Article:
Saying ‘I Don’t’ to Wedding Debt
Wedding bells are ringing, but that doesn’t mean your wallet has to be left stinging! We originally wrote this article in 2014, and as we went back to compare more recent costs, there was not a huge difference in expenses between 2014, 2019 and 2021. Wedding planners have warned expenses in 2022 are higher than the national average of recent years. That makes the present time the perfect time to plan on a budget.
Wedding costs in 2014 averaged $29,858.1 In 2019 and in 2021, the average wedding cost was $28,000.2 2020 -being the outlier year that it was- came in at an average cost of $19,000.2 It may be hard to understand how the average bill can get that high so often, but the wedding industry is good at getting you to splurge a little here and a lot over there.
Budgeting and planning are key components to making your wedding affordable. Being smart with your finances doesn’t have to keep you from having the wedding of your dreams, it just means that you’ll be able to continue a happy, financially secure life long after your nuptials.
It’s easy to get caught up in the tradition of a big, fancy wedding. After all, many of us spend years dreaming of what the day we finally say “I do” will be like. We imagine our friends and family talking about our wedding day for years to come and memories of music, food and laughter stored fondly in our hearts. But we mustn’t forget the real reason we get married: to share a lifetime of love and partnership with our spouse. Shifting the lens through which you see your big day can make planning a budget-friendly wedding much easier.
Michelle Singletary, personal finance columnist for the Washington Post, warns that “unless you have no debt, you can’t afford to spend much on a wedding.”3 Beginning your married life as burden-free as possible will make your future, both financially and personally, much simpler. While a wedding only lasts a day, debt can perpetuate for many years to come. This is why planning, budgeting and being frugal are so important when planning your wedding in order to avoid bridal bankruptcy.4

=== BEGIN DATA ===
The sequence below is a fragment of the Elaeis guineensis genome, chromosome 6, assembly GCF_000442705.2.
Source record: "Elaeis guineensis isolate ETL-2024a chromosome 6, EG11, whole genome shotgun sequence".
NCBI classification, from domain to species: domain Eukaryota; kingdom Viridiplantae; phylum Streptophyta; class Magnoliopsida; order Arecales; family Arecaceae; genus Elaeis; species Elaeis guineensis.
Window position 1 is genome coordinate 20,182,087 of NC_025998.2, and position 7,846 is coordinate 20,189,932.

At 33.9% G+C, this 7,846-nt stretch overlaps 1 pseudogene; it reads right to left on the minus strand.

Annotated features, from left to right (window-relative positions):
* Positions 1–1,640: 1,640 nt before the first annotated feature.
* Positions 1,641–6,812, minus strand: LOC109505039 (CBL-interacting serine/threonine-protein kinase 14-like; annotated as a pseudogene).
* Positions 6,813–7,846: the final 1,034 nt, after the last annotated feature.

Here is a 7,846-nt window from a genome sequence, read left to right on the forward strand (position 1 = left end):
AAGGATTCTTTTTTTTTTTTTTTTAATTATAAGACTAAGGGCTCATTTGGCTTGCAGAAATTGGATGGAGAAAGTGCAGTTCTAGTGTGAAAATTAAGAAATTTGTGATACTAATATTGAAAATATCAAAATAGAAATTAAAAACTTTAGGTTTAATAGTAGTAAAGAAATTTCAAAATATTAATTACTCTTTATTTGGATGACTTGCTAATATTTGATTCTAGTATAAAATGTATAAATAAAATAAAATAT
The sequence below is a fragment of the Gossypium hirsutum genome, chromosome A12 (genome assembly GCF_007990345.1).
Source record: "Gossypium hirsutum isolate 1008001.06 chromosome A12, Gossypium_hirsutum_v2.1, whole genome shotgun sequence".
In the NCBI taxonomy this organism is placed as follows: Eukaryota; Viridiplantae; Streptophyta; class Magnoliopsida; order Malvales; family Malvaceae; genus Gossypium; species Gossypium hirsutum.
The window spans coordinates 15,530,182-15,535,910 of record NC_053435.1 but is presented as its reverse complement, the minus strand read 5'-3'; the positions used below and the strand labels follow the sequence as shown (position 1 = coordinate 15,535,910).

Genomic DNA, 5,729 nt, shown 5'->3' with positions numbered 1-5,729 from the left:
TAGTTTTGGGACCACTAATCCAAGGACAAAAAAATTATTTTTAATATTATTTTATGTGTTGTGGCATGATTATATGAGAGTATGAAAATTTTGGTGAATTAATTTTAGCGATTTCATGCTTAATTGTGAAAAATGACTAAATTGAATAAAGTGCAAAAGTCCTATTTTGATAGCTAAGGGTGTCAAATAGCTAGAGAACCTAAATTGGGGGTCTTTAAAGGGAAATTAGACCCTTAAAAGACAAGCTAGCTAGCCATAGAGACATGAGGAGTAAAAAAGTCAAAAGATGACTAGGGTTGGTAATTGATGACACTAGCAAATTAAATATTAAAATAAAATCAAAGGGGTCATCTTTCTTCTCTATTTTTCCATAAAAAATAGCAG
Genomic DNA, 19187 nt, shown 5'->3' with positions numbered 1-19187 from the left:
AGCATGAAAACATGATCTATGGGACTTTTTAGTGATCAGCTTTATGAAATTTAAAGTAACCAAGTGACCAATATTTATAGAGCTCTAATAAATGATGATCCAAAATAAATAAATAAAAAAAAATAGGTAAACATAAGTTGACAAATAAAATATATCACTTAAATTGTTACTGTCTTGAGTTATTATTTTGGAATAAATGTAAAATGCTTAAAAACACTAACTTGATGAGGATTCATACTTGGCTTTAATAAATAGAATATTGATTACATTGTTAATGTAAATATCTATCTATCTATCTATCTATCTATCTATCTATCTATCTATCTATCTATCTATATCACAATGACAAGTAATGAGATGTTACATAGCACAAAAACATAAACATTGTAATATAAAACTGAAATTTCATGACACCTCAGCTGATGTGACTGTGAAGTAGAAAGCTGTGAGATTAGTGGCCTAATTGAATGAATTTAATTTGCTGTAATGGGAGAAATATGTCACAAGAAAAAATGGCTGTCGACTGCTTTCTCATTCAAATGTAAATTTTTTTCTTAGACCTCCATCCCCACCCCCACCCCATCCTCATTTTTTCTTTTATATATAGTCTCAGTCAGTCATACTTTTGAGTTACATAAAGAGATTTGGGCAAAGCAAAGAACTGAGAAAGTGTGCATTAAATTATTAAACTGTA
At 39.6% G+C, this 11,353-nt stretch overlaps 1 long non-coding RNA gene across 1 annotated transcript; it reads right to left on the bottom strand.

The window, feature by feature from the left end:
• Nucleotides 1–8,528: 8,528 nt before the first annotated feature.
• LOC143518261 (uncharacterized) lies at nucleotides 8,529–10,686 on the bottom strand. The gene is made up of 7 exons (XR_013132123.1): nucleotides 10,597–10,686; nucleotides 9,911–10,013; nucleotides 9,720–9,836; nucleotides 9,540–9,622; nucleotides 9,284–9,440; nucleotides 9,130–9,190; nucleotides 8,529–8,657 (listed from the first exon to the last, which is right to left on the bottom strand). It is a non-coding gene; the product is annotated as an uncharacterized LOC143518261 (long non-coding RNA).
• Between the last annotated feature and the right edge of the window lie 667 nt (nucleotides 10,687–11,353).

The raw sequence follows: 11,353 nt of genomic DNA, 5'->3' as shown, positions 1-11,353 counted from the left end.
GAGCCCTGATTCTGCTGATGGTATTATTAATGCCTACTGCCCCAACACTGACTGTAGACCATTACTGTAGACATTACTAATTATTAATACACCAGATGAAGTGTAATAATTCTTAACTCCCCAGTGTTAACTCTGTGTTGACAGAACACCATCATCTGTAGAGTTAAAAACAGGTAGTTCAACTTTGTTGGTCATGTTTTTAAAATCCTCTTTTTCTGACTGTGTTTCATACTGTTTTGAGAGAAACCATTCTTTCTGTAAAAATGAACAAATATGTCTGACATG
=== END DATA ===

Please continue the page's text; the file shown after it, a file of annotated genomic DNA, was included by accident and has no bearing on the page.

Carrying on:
Say Yes to the Dress
First things first, let’s talk dress. The average bride in 2014 spent $1,281 on a dress they only wore once.5 In 2021, the average wedding dress cost was $1,800.6 Being the frugal fashionista that we know you are, we knew you would surely enjoy some helpful tips to finding the perfect dress that won’t break your bank. The sentimental option to save on dress-expense is to opt for the “something borrowed” route. If your mom, sister, cousin or friend is willing, wearing their old wedding gown can drastically decrease your wedding spending. Simple alterations to make the dress your own, such as adding beading or embellishments will cost next to nothing in comparison to purchasing a new dress. If borrowing isn’t an option, fear not! There are still plenty of other ways to find the perfect dress and still meet your financial goals. The internet is flush with wonderful secondhand wedding dress vendors- from classified ads, to clothing resale shops.
Many boutiques offer gown rentals that are a fraction of the cost of purchasing. This is even an option to consider when making selections for bridesmaid or mother-of-the-bride dresses. Straying from tradition can also allow you some more financial freedom. Look into the availability of alternative fabrics for your dream gown. A cheaper fabric that is just as beautiful can make your financial burden much lighter. Don’t be ashamed to look at department or outlet stores for cheaper selections or even opting for a white bridesmaid’s gown that can be used as a much more economical wedding gown. When it comes down to it, just remember, the sooner you start shopping and comparing, the better chance you have to find the right dress at the right price. And as always, simpler really is better. Your fiancé loved you pre-coffee and pre-makeup. He’ll love you in any gown you choose.
Avoid the Marriage Markup
When making wedding plans, experts suggest using the “W” word sparingly when working with vendors. Not using the word wedding when getting quotes for venues can reduce the price up to 30 percent.7 However, wedding planners and venues are familiar with the trick of couples who try to avoid calling their “party” a “wedding” in hopes of saving some money. In the wedding industry’s defense, they say that the quality of deliverables are different for a wedding, rather than for a family reunion, so for them, being forthright about the intention for your event will help you get the desired result that you are likely expecting.8